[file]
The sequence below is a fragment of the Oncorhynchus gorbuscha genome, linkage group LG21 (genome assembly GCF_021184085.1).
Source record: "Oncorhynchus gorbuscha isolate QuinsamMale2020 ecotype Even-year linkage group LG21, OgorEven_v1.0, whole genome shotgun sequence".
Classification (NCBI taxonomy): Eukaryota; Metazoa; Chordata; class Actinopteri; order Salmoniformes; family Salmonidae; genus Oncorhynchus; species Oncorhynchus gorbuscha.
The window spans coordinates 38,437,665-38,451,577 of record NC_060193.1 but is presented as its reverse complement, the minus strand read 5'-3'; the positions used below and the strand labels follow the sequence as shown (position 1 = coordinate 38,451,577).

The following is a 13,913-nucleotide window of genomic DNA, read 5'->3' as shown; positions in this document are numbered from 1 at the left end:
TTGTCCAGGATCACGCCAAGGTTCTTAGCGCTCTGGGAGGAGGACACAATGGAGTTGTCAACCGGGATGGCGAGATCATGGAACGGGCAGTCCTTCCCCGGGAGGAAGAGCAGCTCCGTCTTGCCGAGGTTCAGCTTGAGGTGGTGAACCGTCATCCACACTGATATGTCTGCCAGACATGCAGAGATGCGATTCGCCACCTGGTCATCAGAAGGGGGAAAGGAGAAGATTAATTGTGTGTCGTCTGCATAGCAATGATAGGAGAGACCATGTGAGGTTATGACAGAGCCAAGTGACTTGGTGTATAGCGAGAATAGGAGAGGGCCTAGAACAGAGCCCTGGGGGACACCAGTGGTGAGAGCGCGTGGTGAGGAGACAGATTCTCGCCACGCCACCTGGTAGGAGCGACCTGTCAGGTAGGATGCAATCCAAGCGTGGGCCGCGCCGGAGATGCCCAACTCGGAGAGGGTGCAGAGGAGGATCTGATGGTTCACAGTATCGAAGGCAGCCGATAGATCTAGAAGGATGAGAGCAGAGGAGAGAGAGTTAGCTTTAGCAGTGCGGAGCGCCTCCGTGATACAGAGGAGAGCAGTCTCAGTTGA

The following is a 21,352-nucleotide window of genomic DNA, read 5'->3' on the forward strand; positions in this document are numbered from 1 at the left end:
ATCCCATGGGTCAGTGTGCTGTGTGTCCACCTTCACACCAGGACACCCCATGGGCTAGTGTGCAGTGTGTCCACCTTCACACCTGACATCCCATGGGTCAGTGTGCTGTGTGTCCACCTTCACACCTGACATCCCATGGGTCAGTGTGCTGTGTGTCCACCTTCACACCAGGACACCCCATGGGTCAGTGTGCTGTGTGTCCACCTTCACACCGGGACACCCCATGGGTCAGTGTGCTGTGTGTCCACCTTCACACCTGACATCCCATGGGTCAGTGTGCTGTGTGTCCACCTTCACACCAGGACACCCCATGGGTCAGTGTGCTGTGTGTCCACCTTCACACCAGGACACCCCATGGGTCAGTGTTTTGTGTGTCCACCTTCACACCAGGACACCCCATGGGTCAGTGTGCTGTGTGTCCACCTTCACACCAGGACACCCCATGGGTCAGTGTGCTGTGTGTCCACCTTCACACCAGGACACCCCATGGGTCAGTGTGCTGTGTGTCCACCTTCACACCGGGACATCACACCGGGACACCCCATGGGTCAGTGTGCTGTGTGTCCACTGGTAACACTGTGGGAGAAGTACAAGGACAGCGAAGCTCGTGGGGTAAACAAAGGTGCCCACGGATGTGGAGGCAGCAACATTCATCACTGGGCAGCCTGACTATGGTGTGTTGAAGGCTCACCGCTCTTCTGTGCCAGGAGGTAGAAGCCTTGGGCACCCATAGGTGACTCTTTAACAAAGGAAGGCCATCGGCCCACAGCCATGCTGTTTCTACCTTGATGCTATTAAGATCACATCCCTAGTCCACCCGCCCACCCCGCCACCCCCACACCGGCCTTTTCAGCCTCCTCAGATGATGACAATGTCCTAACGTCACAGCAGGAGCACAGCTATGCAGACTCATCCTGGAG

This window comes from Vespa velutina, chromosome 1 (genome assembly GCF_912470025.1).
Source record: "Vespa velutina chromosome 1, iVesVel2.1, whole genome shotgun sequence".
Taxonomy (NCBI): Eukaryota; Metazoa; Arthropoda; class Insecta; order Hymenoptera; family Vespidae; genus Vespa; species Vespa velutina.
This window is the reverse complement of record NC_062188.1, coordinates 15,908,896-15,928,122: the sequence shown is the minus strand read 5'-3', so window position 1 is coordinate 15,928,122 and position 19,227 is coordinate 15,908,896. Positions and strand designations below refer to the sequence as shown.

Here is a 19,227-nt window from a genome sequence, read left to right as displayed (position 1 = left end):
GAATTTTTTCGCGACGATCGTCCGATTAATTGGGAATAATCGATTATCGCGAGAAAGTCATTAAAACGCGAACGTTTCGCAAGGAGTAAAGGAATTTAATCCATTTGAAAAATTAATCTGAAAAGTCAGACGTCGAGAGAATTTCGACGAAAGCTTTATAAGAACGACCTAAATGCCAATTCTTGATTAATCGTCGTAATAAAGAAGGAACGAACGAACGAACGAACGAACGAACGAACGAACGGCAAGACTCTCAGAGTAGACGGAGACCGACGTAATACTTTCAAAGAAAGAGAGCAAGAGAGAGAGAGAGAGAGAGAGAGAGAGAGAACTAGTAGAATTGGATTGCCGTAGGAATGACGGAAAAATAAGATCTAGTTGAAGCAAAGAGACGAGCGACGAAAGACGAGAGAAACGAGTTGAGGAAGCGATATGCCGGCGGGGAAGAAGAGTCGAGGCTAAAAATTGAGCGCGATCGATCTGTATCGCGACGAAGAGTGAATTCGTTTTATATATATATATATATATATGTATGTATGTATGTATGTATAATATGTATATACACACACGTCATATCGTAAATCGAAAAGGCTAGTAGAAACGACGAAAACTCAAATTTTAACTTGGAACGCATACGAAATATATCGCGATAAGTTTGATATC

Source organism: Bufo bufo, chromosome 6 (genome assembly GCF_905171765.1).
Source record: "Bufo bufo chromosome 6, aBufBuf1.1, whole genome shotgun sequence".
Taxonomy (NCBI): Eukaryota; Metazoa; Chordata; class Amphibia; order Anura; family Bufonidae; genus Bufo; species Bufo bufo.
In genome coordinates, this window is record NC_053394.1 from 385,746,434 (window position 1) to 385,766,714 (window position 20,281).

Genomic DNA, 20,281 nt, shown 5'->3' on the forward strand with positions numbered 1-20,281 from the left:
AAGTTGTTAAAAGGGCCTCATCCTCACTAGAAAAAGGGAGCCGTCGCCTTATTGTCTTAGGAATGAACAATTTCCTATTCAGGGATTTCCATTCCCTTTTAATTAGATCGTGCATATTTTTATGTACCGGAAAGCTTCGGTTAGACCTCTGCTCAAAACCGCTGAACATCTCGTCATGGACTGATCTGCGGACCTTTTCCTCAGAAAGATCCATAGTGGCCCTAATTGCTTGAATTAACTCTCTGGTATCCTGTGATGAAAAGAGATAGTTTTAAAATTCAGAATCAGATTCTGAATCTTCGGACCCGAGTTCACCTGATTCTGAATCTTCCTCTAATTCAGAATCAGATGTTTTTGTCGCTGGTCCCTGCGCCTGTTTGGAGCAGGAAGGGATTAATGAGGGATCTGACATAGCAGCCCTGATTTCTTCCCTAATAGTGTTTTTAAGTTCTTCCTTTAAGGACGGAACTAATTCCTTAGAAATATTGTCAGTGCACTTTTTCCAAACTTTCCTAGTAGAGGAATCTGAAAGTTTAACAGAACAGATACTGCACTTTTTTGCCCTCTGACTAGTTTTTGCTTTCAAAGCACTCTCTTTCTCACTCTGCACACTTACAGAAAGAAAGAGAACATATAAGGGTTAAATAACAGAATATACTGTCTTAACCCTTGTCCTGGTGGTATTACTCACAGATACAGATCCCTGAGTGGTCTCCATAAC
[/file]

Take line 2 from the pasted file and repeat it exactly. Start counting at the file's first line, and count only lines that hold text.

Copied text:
Source record: "Oncorhynchus gorbuscha isolate QuinsamMale2020 ecotype Even-year linkage group LG21, OgorEven_v1.0, whole genome shotgun sequence".